July 18, 2011
By Ezra Brook

Class Action Complaint for:


  1. Violation of California’s unfair-competition law, Cal. Business & Professionals Code § 17200, et seq.
  2. Invasion of privacy, Intrusion, Public Disclosure of Private Facts, Misappropriation of Likeness and Identity, and California Constitutional Right to Privacy
  3. Negligence
  4. Breach of Express Warranties
  5. Breach of Implied Warranties

Software is no longer technological component in our mobile phones, cars, washing machines and planes. It reaches into our private lives and impacts our privacy; security, making us fragile, vulnerable and weak. Should we allow the benefits to override nay blind us to the problems of insecure software or deter us from finding potential technical solutions that might help us address the problem of insecure software? Christina Wong of Los Angeles does not think so! She has filed claims against the San Francisco based Dropbox Inc for compromising the security of the information she has entrusted to their servers in good faith on the basis of promises made by the company.

Dropbox Inc is a cloud service provider with around 25 million subscribers. Service users can store their personal information on Dropbox servers and access the same from any kind of device; from anywhere in the world. The privacy and security of data stored in their repositories is subject to commitments made to the consumers of their service, under the Privacy Policy and the Terms and Conditions of service. Consumers signing up for the service must read through and agree to the terms and conditions of service and the statements in the Privacy Policy or are free to desist from subscribing to the service. In other words, it is an adhesion contract and is indicative of the strong market position that is currently being enjoyed by online backup service providers. The service seller can push-round a buyer, who is compelled to satisfy his or her desire for the benefits accruing from the utility, irrespective of the kinds of terms and conditions that are imposed upon him or her.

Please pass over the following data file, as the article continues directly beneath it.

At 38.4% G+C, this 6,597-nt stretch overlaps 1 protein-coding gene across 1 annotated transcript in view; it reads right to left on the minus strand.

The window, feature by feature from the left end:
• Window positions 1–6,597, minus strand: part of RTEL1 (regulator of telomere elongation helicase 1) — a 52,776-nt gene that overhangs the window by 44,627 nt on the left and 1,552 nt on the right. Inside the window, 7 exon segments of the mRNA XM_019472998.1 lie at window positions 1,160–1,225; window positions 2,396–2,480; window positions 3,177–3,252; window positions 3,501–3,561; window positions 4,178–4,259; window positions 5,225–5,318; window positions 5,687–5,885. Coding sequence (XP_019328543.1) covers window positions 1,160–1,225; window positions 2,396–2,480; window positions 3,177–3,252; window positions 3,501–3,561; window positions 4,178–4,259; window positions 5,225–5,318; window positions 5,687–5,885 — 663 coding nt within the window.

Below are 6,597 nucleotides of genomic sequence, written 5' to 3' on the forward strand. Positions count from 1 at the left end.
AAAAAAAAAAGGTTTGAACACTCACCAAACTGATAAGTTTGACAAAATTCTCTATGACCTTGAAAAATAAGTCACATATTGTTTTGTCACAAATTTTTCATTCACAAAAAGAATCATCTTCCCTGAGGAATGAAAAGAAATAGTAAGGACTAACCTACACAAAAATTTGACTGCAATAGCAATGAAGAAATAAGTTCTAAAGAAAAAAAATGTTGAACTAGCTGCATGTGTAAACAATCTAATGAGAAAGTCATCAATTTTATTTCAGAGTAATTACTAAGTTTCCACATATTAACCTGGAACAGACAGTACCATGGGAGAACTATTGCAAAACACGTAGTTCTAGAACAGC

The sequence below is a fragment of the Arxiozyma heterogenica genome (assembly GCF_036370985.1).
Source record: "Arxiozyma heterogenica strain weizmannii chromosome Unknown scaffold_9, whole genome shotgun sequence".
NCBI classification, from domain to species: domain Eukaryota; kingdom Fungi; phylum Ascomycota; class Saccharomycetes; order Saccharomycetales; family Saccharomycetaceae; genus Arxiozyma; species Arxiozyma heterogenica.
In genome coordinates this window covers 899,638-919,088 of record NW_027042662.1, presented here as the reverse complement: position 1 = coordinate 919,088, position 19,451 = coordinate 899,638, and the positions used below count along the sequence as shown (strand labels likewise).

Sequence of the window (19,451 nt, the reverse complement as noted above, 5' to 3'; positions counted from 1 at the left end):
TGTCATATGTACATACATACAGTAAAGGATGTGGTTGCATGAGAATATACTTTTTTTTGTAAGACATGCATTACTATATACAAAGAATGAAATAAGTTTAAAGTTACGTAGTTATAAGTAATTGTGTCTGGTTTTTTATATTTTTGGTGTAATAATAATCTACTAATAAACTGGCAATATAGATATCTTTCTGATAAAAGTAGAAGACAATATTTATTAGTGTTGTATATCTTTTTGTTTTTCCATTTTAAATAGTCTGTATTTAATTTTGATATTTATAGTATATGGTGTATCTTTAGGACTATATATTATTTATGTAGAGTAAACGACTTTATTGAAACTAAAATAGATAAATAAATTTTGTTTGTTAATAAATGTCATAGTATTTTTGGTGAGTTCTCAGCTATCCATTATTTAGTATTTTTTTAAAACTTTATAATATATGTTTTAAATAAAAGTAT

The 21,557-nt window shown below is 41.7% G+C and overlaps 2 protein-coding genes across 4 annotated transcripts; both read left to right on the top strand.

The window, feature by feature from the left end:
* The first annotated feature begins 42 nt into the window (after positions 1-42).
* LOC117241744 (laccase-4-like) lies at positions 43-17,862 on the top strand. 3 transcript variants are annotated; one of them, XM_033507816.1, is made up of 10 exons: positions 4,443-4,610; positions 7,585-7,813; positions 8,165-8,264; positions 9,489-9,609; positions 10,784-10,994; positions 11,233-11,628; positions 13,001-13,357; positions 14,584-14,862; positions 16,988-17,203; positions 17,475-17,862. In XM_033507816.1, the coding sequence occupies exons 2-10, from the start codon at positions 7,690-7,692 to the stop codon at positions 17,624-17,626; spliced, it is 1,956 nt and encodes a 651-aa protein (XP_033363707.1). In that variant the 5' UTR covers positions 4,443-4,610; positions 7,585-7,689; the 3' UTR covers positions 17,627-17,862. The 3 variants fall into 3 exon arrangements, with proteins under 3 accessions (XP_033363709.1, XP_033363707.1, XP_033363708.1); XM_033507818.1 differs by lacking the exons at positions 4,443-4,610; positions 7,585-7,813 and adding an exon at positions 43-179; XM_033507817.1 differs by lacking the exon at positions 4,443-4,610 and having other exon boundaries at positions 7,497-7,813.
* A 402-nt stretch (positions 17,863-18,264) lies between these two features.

But, the worm is turning. As cloud services mature, buyers are learning to coordinate among themselves and highlight the vulnerabilities of the consumer in this market. Christina Wong’s lawsuit on Dropbox is one of the first rumble of consumer discontent and a harbinger of things to come.

Wong’s charge is very specific– the San Francisco Company has violated the California Unfair Competition law and invaded the privacy of individuals through negligence. She contends that the company promised its customers security of personal and business data. But, the company violated its promise when it introduced a bug on June 19 compromising user accounts and creating a window of access to user data. It compounded the situation by not communicating with all its customers and notifying them of the glitch in their software– however, temporary and however small the number of users who were logged in at the time. The post breach action of the company in no way compensates users for the time frame in which the data could have been hijacked/accessed by unscrupulous elements or third parties to the information.

The company co-founder and CTO, Arash Ferdowsi, explained the security issue on the company blog ( on June 20, 2011, with many updated posted since then:

Hi Dropboxers,
Yesterday we made a code update at 1:54pm Pacific time that introduced a bug affecting our authentication mechanism. We discovered this at 5:41pm and a fix was live at 5:46pm. A very small number of users (much less than 1 percent) logged in during that period, some of whom could have logged into an account without the secret password. As a precaution, we ended all logged in sessions.

We are conducting a thorough investigation of related activity to understand whether any accounts were improperly accessed. If we identify any specific instances of unusual activity, we will immediately notify the account owner. If you are concerned about any activity that has occurred in your account, you can contact us at

This should never have happened. We are scrutinizing our controls and we will be implementing additional safeguards to prevent this from happening again.


The questions that are topmost in the minds of those keenly watching the outcome of the lawsuit are: Will Christina Wong, succeed in her claims? Will the courts rule that company has really used unfair competition (under Californian law) and caused damages? Will a potentiality for invasion of privacy be a sufficient cause for damages? Can damages be claimed on the grounds of Negligence or breach of express/implied warranty? Will the outcome of the lawsuit affect the future of cloud computing? We must wait and watch!

Click here to download the court filing document

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